Tori Sickles, marketing manager
Company: Sickles Market, a fourth-generation, century-old market offering high-quality selections of produce, meats, cut-to-order artisanal cheeses, deli, gourmet groceries, flowers, and gifts.
How she’s changing specialty food: Simplifying the online shopping experience, paired with a more organic experiential engagement in-store, via hands-on workshops and luxury tours to the places where products are grown and produced.
Sickles joined the family business in 2008 after graduating from college and working for an international educational company in Washington, D.C. “While I loved the market, my dad and I both agreed that it was important for me to get work experience in other businesses first,” she says. Sickles has moved up from marketing assistant to marketing manager, overseeing the department, which handles all communications, signage, charity events, educational events, advertising, public relations, social media, and—her newest responsibility—the management of company’s online store. Sickles shares new developments and ideas with staff by researching food trends, alternative diets, and unique vendors. She attributes a huge part of the store’s success to an enthusiastic and highly educated staff. “An educated customer is a good customer,” is her mantra, and two initiatives in 2014 reflect that: the online shop, for which she has hired a dedicated team, and Sickles’ “On the Road Tours,” a series of day trips and travel programs to exceptional culinary and horticultural destinations in the U.S. The tours regularly sell out, she notes. “These journeys take customers to the source, where they receive private tours often by the owners themselves,” Sickles explains. “Taking customers directly to culinary destinations allows them to experience firsthand what makes a specialty product special.”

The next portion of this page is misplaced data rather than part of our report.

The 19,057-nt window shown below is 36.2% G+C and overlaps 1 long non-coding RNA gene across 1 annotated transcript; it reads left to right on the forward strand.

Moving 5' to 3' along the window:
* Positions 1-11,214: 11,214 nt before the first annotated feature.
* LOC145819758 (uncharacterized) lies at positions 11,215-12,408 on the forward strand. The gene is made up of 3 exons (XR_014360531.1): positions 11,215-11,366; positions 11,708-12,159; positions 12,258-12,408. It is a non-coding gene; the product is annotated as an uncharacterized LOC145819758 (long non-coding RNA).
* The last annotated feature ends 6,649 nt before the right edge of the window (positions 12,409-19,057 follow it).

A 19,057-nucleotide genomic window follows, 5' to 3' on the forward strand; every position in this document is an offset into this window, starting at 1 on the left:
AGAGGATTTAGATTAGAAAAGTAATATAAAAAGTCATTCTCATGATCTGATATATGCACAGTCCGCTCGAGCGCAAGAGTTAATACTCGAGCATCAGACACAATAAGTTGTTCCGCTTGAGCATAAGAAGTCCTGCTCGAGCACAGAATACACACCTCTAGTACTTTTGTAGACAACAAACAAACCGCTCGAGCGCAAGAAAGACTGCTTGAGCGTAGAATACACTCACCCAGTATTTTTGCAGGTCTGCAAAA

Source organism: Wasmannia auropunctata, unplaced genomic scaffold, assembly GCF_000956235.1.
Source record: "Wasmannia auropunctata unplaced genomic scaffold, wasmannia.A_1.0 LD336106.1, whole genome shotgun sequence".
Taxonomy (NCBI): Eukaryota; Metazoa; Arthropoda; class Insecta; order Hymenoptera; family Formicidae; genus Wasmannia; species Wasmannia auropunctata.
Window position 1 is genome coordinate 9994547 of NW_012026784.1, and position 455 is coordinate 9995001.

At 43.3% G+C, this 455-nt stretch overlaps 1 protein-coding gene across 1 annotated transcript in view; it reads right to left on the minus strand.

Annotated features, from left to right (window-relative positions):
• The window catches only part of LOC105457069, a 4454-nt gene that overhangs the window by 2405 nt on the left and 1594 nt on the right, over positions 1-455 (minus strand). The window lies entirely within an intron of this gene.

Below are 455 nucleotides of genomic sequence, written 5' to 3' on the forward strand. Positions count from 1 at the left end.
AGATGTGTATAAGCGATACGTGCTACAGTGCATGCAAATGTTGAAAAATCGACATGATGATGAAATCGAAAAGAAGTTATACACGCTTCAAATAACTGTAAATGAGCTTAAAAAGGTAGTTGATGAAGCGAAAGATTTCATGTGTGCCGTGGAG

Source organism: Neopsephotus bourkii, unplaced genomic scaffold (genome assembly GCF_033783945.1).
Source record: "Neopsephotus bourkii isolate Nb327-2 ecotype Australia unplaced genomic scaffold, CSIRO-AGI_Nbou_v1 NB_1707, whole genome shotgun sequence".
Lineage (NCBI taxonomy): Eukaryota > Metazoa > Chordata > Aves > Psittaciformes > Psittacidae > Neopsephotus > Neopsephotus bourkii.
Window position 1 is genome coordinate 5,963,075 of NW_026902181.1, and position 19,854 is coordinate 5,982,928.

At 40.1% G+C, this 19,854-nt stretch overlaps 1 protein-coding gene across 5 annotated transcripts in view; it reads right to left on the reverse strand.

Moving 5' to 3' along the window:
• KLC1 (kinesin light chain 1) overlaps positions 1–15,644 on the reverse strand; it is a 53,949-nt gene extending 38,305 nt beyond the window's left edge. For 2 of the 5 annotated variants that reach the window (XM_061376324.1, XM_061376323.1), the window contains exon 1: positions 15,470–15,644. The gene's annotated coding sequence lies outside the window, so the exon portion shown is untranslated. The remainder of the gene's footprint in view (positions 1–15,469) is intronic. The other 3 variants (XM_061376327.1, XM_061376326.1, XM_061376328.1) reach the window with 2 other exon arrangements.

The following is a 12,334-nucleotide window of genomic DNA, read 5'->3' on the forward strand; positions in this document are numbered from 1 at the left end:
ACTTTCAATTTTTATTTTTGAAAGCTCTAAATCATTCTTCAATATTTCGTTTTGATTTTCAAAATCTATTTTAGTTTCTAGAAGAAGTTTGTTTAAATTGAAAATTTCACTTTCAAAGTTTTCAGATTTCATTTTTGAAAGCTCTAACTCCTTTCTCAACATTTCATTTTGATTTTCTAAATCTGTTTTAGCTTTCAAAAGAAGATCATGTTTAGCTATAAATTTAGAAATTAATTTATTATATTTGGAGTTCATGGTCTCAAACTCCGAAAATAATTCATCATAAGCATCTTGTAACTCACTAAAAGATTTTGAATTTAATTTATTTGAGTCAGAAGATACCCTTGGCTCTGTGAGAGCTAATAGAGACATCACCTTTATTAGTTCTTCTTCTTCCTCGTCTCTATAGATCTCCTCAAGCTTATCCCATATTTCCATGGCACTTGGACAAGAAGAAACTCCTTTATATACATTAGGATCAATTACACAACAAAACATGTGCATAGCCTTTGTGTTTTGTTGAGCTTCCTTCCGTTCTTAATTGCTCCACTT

Dan Klein & Patrick Tannous, CEO and president, respectively
Company: Tiesta Tea, affordable all-natural, high-quality loose-leaf tea blends with real fruit and herbs sporting a youthful brand and packaging.
How they’re changing specialty food: offering exotic loose-leaf tea blends that are easy to pick from and work well with a simple brewing utility.
What began as an idea from a college study-abroad trip in Prague, Klein and Tannous started Tiesta Tea in 2010 with the intention of making high-quality loose-leaf tea accessible, by dodging the high-end feel of some tea companies and giving it an energetic, youthful image, while keeping it affordable. To keep costs low, the duo came up with a “demo derby”—an in-store demo concept that would let them avoid slotting fees combined with a full-blown social media experience that engages customers both in stores and online to drive business. Their social media presence became so strong, they were recognized by Forbes as the “Fan Choice” for most innovative consumer brand. The pouches and tins of black, white, green, mate, oolong, herbal, and rooibos varieties fall into five categories: Energizer, Relaxer, Eternity, Slenderizer, and Immunity. Multiple flavors under each category bear playful names, such as Blueberry Wild Child, Lean Green Machine, and Sparkling White Grape. This year they will be focusing on a new iced tea line and distribution in several more chains nationwide.
Nicole Potenza Denis is a contributing editor to Specialty Food Magazine.